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Acrylonitrile
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Acute Exposure Guideline Levels

PREFACE

Under the authority of the Federal Advisory Committee Act (FACA) P.L. 92-463 of 1972, the National Advisory Committee for Acute Exposure Guideline Levels for Hazardous Substances (NAC/AEGL Committee) has been established to identify, review, and interpret relevant toxicologic and other scientific data and develop AEGLs for high-priority, acutely toxic chemicals.

AEGLs represent threshold exposure limits for the general public and are applicable to emergency exposure periods ranging from 10 minutes (min) to 8 hours (h). Three levels—AEGL-1, AEGL-2, and AEGL-3—are developed for each of five exposure periods (10 and 30 min and 1, 4, and 8 h) and are distinguished by varying degrees of severity of toxic effects. The three AEGLs are defined as follows:

AEGL-1 is the airborne concentration (expressed as parts per million or milligrams per cubic meter [ppm or mg/m3]) of a substance above which it is predicted that the general population, including susceptible individuals, could

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1This document was prepared by the AEGL Development Team composed of Robert Young (Oak Ridge National Laboratory), Gary Diamond (SRC, Inc.), Julie Klotzbach (SRC, Inc.), Chemical Manager Susan Ripple (National Advisory Committee [NAC] on Acute Exposure Guideline Levels for Hazardous Substances), and Ernest V. Falke (U.S. Environmental Protection Agency). The NAC reviewed and revised the document and AEGLs as deemed necessary. Both the document and the AEGL values were then reviewed by the National Research Council (NRC) Committee on Acute Exposure Guideline Levels. The NRC committee has concluded that the AEGLs developed in this document are scientifically valid conclusions based on the data reviewed by the NRC and are consistent with the NRC guidelines reports (NRC 1993, 2001).



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1 Acrylonitrile1 Acute Exposure Guideline Levels PREFACE Under the authority of the Federal Advisory Committee Act (FACA) P.L. 92-463 of 1972, the National Advisory Committee for Acute Exposure Guide- line Levels for Hazardous Substances (NAC/AEGL Committee) has been estab- lished to identify, review, and interpret relevant toxicologic and other scientific data and develop AEGLs for high-priority, acutely toxic chemicals. AEGLs represent threshold exposure limits for the general public and are applicable to emergency exposure periods ranging from 10 minutes (min) to 8 hours (h). Three levels—AEGL-1, AEGL-2, and AEGL-3—are developed for each of five exposure periods (10 and 30 min and 1, 4, and 8 h) and are distin- guished by varying degrees of severity of toxic effects. The three AEGLs are defined as follows: AEGL-1 is the airborne concentration (expressed as parts per million or milligrams per cubic meter [ppm or mg/m3]) of a substance above which it is predicted that the general population, including susceptible individuals, could 1 This document was prepared by the AEGL Development Team composed of Robert Young (Oak Ridge National Laboratory), Gary Diamond (SRC, Inc.), Julie Klotzbach (SRC, Inc.), Chemical Manager Susan Ripple (National Advisory Committee [NAC] on Acute Exposure Guideline Levels for Hazardous Substances), and Ernest V. Falke (U.S. Environmental Protection Agency). The NAC reviewed and revised the document and AEGLs as deemed necessary. Both the document and the AEGL values were then re- viewed by the National Research Council (NRC) Committee on Acute Exposure Guide- line Levels. The NRC committee has concluded that the AEGLs developed in this docu- ment are scientifically valid conclusions based on the data reviewed by the NRC and are consistent with the NRC guidelines reports (NRC 1993, 2001). 13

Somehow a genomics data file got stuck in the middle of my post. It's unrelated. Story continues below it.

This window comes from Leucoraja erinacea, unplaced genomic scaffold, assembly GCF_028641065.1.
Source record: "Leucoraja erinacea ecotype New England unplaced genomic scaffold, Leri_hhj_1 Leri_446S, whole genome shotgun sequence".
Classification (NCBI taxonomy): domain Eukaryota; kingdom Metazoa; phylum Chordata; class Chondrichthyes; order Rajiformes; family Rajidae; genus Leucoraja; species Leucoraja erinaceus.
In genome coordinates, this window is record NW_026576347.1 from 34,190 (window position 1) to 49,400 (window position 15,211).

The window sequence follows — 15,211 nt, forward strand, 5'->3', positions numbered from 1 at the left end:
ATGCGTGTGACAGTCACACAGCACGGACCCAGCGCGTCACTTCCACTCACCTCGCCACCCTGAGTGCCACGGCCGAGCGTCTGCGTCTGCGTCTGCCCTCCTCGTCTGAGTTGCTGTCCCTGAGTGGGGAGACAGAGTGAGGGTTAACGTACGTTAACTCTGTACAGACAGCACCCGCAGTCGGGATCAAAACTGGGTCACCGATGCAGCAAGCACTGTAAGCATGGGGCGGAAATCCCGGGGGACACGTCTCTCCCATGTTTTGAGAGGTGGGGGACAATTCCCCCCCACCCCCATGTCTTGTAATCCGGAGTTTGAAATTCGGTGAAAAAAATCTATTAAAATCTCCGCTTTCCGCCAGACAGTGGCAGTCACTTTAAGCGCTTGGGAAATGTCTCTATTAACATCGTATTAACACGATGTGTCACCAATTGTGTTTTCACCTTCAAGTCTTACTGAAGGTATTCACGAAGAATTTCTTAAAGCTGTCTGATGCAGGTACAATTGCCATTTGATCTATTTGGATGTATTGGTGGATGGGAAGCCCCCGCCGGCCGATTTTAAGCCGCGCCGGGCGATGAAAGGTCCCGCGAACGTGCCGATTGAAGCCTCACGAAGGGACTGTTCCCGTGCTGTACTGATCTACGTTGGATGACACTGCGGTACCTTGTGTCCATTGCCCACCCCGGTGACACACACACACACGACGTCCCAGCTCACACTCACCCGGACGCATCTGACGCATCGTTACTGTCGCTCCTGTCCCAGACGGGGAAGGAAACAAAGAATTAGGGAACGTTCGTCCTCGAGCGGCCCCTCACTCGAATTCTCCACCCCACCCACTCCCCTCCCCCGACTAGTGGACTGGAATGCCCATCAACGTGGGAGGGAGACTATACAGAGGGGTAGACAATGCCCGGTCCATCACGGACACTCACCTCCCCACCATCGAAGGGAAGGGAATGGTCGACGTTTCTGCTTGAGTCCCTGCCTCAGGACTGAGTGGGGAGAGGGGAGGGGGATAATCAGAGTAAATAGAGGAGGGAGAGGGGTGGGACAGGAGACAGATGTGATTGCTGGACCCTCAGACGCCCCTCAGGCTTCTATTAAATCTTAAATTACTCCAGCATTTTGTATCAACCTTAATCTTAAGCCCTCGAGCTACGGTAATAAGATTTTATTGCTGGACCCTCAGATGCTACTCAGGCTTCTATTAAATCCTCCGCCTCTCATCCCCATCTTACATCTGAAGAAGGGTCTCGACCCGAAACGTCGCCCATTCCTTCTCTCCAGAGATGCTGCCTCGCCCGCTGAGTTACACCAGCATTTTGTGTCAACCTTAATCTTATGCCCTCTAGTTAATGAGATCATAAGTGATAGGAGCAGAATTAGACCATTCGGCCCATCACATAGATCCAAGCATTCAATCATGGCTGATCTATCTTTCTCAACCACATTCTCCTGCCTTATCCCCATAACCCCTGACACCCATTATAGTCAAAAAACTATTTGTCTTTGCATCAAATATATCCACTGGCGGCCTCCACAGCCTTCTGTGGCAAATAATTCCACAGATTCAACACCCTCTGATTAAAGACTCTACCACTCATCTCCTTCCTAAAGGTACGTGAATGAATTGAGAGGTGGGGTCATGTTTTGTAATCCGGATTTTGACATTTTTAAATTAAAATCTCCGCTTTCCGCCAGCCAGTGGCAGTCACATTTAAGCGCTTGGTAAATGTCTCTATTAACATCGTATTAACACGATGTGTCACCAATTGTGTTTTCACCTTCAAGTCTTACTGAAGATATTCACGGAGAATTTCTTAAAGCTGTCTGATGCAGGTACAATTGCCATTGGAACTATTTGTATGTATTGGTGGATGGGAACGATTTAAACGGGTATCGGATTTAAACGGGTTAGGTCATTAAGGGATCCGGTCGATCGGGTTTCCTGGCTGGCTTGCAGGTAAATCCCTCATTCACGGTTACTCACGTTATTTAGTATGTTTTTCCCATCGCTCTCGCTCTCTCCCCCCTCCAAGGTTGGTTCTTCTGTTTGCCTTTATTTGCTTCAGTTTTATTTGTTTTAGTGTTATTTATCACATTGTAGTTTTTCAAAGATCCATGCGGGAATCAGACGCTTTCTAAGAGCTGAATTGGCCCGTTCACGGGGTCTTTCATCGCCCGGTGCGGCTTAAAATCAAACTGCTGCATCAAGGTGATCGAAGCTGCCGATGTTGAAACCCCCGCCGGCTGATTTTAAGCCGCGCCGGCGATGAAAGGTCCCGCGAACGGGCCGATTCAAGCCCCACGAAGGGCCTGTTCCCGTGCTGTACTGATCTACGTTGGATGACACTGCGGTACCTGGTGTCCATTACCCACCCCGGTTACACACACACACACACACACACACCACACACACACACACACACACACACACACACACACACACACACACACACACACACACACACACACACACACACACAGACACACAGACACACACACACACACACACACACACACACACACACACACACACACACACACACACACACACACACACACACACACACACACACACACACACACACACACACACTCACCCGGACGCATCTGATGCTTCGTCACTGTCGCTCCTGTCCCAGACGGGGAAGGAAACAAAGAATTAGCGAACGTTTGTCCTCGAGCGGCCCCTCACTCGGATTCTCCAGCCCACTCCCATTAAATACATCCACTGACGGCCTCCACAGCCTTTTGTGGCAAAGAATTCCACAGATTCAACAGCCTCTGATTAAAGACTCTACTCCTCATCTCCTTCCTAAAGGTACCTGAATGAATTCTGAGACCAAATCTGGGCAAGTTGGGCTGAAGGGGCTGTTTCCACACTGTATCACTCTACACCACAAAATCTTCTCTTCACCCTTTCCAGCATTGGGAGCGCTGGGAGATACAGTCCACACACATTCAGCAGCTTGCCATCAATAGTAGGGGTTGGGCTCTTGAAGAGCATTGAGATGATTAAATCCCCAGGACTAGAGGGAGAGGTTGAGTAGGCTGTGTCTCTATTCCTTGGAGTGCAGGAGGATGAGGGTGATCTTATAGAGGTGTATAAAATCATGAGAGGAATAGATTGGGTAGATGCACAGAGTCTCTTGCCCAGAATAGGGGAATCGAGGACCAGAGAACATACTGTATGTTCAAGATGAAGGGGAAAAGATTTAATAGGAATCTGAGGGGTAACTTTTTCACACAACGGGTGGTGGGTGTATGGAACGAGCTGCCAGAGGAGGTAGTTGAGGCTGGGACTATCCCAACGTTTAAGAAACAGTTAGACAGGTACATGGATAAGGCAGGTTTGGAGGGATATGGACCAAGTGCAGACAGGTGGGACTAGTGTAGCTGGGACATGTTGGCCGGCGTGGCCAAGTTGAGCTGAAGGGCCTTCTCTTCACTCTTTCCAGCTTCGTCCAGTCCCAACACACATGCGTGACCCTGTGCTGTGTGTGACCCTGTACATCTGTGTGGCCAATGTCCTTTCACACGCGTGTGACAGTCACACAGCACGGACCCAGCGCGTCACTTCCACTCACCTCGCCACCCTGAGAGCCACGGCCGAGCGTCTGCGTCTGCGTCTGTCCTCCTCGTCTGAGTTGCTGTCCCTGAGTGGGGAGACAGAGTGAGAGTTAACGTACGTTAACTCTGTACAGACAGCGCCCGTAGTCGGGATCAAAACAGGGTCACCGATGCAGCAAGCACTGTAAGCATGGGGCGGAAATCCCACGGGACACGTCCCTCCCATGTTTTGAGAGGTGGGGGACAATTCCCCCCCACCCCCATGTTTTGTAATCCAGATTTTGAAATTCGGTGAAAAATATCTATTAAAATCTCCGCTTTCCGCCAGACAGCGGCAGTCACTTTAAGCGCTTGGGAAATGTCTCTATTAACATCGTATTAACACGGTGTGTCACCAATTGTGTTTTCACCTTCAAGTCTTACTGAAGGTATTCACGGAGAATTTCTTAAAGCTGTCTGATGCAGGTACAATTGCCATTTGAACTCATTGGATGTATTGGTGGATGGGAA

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14 Acute Exposure Guideline Levels experience notable discomfort, irritation, or certain asymptomatic, nonsensory effects. However, the effects are not disabling and are transient and reversible upon cessation of exposure. AEGL-2 is the airborne concentration (expressed as ppm or mg/m3) of a substance above which it is predicted that the general population, including sus- ceptible individuals, could experience irreversible or other serious, long-lasting adverse health effects or an impaired ability to escape. AEGL-3 is the airborne concentration (expressed as ppm or mg/m3) of a substance above which it is predicted that the general population, including sus- ceptible individuals, could experience life-threatening health effects or death. Airborne concentrations below the AEGL-1 represent exposure concentra- tions that could produce mild and progressively increasing but transient and nondisabling odor, taste, and sensory irritation or certain asymptomatic, nonsen- sory effects. With increasing airborne concentrations above each AEGL, there is a progressive increase in the likelihood of occurrence and the severity of effects described for each corresponding AEGL. Although the AEGL values represent threshold concentrations for the general public, including susceptible subpopula- tions, such as infants, children, the elderly, persons with asthma, and those with other illnesses, it is recognized that individuals, subject to idiosyncratic respons- es, could experience the effects described at concentrations below the corre- sponding AEGL. SUMMARY Acrylonitrile is a monomer used in the manufacture of acrylic fibers, syn- thetic rubber, resins, plastics, adhesives, and acrylamide. Acrylonitrile has a sharp onion-garlic odor. Worldwide production is estimated at 4-4.5 million metric tons. The odor threshold for acrylonitrile ranges from 1.6 to 36.3 ppm. A level of distinct odor awareness of 145 ppm was calculated for acrylonitrile. Nonlethal effects of occupational exposure to acrylonitrile include head- ache, nasal and ocular irritation, thoracic discomfort, nervousness, and irritabil- ity. Information from occupational studies indicates that these effects have oc- curred at exposures of 16-100 ppm for 20-45 min. Workers routinely exposed to acrylonitrile at 5 ppm experienced initial conjunctival irritation followed by some degree of accommodation, and routine exposure at 5-20 ppm resulted in complaints of headache, fatigue, nausea, and insomnia. No signs or symptoms were reported by informed male volunteers after exposure to acrylonitrile at up to 4.6 ppm for 8 h. Lethality following acute inhalation exposure to acrylonitrile has been reported, but exposures were not defined. Acute exposure data are available for several laboratory species (monkey, rat, dog, rabbit, guinea pig, and cat) and demonstrate qualitatively similar re- sponses between species, ranging from mild irritation (redness of exposed skin, lacrimation, and nasal discharge) and mild effects on ventilation and cardiovas-